Malaria is a global health crisis that affects an estimated 219 million people and kills 435,000 per year, numbers that evolutionary scientists like UO’s Andrew Kern are trying to change.
In the past, pesticides were one weapon used against mosquitos that spread the disease. But as such methods become less effective, Kern and other researchers are taking a new approach to preventing the spread of malaria by examining variation in the genomes of mosquitos.
“If we can figure out at a genetic level how mosquitos become resistant to pesticides, we can change our methods,” said Kern, a professor in the Department of Biology. “The name of the game in my research program these days is combining methodologies that come from computer science with biological problems. So what I do is very interdisciplinary.”
Kern’s three-year study, “The Population Genomics of Adaptation,” is funded by a $1.2 million grant from the National Institutes of Health and involves analyzing the genetics of tens of thousands of mosquitos in search of the genetic locus of pesticide adaption.
It’s only one aspect of what Kern does as a population geneticist. He examines how evolutionary forces create and maintain genetic variation within a population, which can include not only populations of insects but also plants, animals and, yes, humans.
As the final member to be added to the UO’s Health Promotion and Obesity Prevention Cluster, Kern is bringing a genetics perspective to the research group’s common goal of reducing the risk for obesity and promoting the health behaviors of individuals, families and communities.
“Professor Kern adds a critical element to the Health Promotion and Obesity Prevention Cluster through his work in population genetics, which can be applied broadly to all health outcomes, such as obesity,” said Beth Stormshak, a professor in the Department of Counseling Psychology and the Prevention Science Institute who is leading the cluster initiative.
The obesity prevention cluster builds upon the UO’s longstanding strengths in prevention science and biological systems It is one of five groups of scholars in the Clusters of Excellence Program, which is bringing top-flight researchers in select fields to the UO to address some of society’s most significant challenges.
Drawing on robust interdisciplinary research, the cluster and the other interdisciplinary research opportunities in the Institute of Ecology and Evolution (IE2), where Kern’s lab is based, was a key part of what attracted him to the UO from Rutgers University in 2018.
“Oregon was a really exciting opportunity in terms of having a great set of colleagues and a really interactive community,” Kern said. “It’s a great size university for getting interdisciplinary research done, there’s a ton of engaged and active faculty that are talking to one another and collaborating and that’s pretty special, actually.”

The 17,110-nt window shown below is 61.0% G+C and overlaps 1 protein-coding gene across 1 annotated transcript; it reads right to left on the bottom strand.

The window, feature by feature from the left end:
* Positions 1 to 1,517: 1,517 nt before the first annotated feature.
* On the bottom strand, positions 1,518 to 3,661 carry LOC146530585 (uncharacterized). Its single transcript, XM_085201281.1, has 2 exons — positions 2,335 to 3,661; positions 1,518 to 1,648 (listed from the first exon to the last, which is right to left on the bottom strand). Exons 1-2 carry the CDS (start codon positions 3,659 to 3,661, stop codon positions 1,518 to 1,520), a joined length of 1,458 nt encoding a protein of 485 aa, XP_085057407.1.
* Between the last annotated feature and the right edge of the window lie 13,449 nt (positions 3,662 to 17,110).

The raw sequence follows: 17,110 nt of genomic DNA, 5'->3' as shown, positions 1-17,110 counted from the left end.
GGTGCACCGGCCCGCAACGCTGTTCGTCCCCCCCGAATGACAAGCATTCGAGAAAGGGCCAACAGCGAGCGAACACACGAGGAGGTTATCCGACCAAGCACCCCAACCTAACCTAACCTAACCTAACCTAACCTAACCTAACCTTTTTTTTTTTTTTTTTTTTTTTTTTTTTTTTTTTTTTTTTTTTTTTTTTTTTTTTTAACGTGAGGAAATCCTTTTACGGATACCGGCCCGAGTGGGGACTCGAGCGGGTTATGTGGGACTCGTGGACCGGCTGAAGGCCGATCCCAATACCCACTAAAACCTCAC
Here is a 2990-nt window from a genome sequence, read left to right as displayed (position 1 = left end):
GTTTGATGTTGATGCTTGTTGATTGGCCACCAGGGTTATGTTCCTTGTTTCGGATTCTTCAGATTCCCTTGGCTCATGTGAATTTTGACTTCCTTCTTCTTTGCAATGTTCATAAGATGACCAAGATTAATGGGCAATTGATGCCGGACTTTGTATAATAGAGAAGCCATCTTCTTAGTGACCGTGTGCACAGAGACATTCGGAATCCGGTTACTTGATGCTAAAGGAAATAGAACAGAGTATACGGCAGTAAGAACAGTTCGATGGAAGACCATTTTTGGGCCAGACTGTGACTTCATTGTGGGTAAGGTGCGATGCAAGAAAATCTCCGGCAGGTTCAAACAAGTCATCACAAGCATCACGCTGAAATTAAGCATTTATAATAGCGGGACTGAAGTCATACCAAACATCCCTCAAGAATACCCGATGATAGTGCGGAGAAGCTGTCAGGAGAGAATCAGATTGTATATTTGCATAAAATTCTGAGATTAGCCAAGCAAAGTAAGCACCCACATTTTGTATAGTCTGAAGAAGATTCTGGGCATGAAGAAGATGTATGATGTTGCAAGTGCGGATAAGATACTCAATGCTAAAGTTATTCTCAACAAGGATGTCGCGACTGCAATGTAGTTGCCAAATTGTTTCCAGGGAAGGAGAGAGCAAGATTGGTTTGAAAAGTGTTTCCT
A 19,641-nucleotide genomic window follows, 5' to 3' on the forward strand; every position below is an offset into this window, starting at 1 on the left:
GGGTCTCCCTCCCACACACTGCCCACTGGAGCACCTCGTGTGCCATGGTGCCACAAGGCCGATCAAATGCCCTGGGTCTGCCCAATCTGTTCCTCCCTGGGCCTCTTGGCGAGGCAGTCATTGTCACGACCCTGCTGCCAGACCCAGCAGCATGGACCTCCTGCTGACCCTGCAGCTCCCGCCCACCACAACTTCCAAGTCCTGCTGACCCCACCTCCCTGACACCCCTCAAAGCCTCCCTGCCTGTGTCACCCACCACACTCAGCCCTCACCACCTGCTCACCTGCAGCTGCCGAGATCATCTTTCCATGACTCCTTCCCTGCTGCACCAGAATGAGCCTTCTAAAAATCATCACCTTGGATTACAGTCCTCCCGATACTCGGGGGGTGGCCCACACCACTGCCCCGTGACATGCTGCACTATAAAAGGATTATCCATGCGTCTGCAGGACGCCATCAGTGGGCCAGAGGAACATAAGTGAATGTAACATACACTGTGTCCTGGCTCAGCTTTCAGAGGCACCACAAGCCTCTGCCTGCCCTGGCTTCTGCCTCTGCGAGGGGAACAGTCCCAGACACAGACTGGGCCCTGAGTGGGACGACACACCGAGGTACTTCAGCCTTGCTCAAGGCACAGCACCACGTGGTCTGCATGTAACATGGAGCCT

Whether it’s obesity prevention among children or stopping the spread of malaria, a common thread of Kern’s research involves taking a broader range of methodologies and bringing them to bear on new problems. His research lies at the intersection of genetics, evolutionary biology, statistics and computer science.
Kern’s interest in the field dates back to his undergraduate years at Brown University, where he earned his bachelor’s degree in biology. Initially he studied physics, but then he stumbled into a class on evolutionary biology, taught by a geneticist who merged evolution, genetics and mathematics.
“Ever since then, I’ve been on this path,” Kern said. “It’s a rapidly changing field, a total revolution. Our ability to sequence genomes has exploded over the past 10 or 15 years. So much so that we can imagine a time where every child that’s born in the United States will have its genome sequenced.”
Looking ahead toward his own research interests, Kern envisions bringing so-called “deep learning” and “machine learning” methods to bear on questions of population genetics. Such methods allow researchers to bypass more conventional statistical models, which can fail due to natural variations, in favor of machine algorithms that can parse data, learn from data and make informed decisions based on what has been learned.
Kern is part of the UO’s Data Science Initiative, where his team works on developing machine learning approaches for understanding genetic variation.
“Generally when we come up with a model, we make some modeling assumptions and nature says ‘You made all of these assumptions, but that’s not the way I work,’” Kern said. “Machine learning allows us to sidestep that, and this has been a major thrust of my own research program. By using these techniques and pushing hard on this edge, what we’re able to do is come up with more robust insights into what’s happening in nature.”
—By Piper McDaniel and Lewis Taylor, University Communications